Humans Being Human Beings

So I think I finally got it – or at least had it for a moment – it comes and goes.  Sitting in a hotel room in Manila being bored off my backside (I hear it now, only boring people can be bored) and wondering what to do when the Maid gets here to clean up my mess, I think I got it again.
Saints are the only fully-human beings out there.  The rest of us are striving for it, following this plan or that plan with faddish delight, or gym-bunny urgency, or lackadaisical lack of energy becoming a teenager wearing too much black to move this week.
Gay people can’t be saints.  Neither can straight people.
Black people can’t be saints.  Neither can white people.
Women can’t be saints.  Neither can men.
Only Human Beings can be saints.  You may be male, female, slave or free, attracted to the same or opposite sex, wearing dresses or jeans or bow ties and John Lennon glasses or Elton John Sunglasses, but only by walking away from all that in to fully Human Being can you be saved.
I’m ok, with debating what it means to be saved at this point. I know there are different version of the idea out there: but what I’m clear on is this really recent, late 20th Century Idea of “I Do it Because You Ain’t The Boss of Me” is as reactive as “I hear and obey”.  Claiming to be an self-generating and self-empowered ego is, well, exactly that: an ego. The Church has an idea of how to help people to be persons, of how to turn egos into saints.  So does Buddhism, so does Paganism, so do even a few secularists.  We all disagree on what it means, so you still have to pick.  I get that. But Oprah’s idea of stare at your belly in love until you love yerself enough to love others is about you – not about becoming human beings. None of us are human yet. We’re only trying to be with varying degrees of success. And if we were already human everyone else around us would be human as well.
Being a self generating ego point is objectifying in the first person, the second person and the third person. Being human subjectifies everyone around us – we all become points of ambient intercommunion  And I don’t know anyone like that yet – least of all me. Although I have been blessed to know some who came close.
Sure, God loves you, but if you really loved God you’d get off your ass and start to lose some of that psychic obesity you’ve gained sitting on the couch letting your spiritual arteries harden. If you think it’s all about you knowing God loves you, then you may be all you care about. God loving you doesn’t make you human, though: it means only that you have a shot at becoming one.  God expects something more from you than you’ve yet done. It does, however, mean you’re worthy of becoming human.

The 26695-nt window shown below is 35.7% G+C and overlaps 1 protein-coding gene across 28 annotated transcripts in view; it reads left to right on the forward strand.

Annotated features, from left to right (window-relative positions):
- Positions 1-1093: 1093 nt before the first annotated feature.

You do have the right to remain silent. Claiming to be human and demanding “human rights” is the first sign you’re not.

Author: Huw Richardson

I'm no Benedictine, but I'm too old for the Franciscans. I'm in the process of moving servers... so trying to keep both of my "linked sites" in sync until there's only one. There can be only one. Huw Richardson was born in Atlanta under a different name about 55 years ago. I never knew my father nor any of his kin. I’ve lived all over: I was never in the same house for 3 Christmases until I was over 40. I’ve not yet made it to 4. Rootlessness seems to be a way of life and every time I think I’m about to root, it ends up not happening. Yet I’ve made some amazing friends online. I’ve met some awesome people all over the world. I’ve met religious leaders and heads of state and famous movie stars. I’ve also managed to be debt-free. I’ve stood on the Hill of Tara and touched the Lia Fail. It did not cry out. I’ve kissed the Blarney Stone as well, if you can’t guess. I have illicitly touched ancient, holy statues to see if anything would happen and I have never used flash photography when I should not have. I’ve been a bookseller, a call center drone, a trainer, a convert, a preacher, a monk, a planter, a secretary, a writer, and an activist. My patron is Blessed Stanley Rother. When I’m in trouble, he’s got my back. He prays for me, along with St Rose of Lima, St. Catherine of Siena, St John Henry Newman, Bl Fulton J Sheen, and Bl. William Richardson. I’m a Dominican Tertiary and a member of Courage International. This is home: I’ve found my roots by using my wings. What’s next? I don’t know. Part of me wants to just pick out a camper and gig my way around the world. Part of me wants to own a pub in Ireland and feed my soul with good music until forever. Part of me has always taught. Some part of me dances whenever the moon is full. Another part of me kneels in awe in the darkness as all the stars spin but the cross stands still.